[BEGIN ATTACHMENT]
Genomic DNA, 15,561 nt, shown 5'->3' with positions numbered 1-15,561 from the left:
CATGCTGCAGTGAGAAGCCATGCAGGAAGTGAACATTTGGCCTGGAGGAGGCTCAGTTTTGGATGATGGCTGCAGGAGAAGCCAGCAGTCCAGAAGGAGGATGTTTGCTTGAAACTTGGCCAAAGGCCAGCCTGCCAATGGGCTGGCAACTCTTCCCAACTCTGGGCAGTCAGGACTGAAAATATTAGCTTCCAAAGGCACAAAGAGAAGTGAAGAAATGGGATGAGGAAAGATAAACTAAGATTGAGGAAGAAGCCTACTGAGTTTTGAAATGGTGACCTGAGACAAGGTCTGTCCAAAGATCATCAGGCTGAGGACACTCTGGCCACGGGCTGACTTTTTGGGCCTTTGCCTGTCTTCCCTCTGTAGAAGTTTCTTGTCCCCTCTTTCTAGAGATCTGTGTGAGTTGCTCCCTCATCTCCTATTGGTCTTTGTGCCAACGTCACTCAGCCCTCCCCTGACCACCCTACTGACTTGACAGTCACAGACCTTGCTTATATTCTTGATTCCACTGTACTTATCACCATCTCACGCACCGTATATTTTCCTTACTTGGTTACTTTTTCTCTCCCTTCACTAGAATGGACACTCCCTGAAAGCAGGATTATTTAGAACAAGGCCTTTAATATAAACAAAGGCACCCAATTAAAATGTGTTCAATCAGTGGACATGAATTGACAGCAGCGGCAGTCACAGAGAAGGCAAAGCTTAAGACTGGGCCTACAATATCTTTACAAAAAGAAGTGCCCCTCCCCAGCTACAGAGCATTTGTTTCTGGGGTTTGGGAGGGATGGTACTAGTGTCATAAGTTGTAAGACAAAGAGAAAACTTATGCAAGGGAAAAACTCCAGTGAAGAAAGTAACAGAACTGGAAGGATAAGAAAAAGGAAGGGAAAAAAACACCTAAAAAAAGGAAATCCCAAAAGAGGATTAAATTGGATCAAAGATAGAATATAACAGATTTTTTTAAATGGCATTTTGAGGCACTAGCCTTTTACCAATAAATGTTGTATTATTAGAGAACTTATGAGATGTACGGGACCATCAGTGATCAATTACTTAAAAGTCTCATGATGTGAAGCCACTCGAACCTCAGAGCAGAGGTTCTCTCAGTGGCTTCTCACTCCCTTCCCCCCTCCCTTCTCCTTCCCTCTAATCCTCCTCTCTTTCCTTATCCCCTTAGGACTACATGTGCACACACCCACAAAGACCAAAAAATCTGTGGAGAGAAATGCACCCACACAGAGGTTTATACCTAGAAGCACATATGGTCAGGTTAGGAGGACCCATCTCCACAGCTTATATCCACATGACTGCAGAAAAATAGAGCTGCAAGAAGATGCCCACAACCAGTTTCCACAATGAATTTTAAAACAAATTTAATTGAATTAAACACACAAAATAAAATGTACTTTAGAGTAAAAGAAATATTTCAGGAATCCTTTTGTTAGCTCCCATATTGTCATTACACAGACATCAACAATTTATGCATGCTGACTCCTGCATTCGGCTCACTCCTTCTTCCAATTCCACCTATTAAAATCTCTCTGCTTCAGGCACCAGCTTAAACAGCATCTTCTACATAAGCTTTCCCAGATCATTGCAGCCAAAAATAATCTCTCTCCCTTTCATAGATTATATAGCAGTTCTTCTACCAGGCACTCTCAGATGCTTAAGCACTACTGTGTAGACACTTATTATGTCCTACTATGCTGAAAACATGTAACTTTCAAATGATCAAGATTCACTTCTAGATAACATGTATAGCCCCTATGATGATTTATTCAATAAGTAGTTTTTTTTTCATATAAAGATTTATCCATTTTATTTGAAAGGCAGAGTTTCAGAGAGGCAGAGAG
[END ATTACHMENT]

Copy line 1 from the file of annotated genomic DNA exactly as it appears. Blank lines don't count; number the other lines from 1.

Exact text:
Genomic DNA, 15,561 nt, shown 5'->3' with positions numbered 1-15,561 from the left: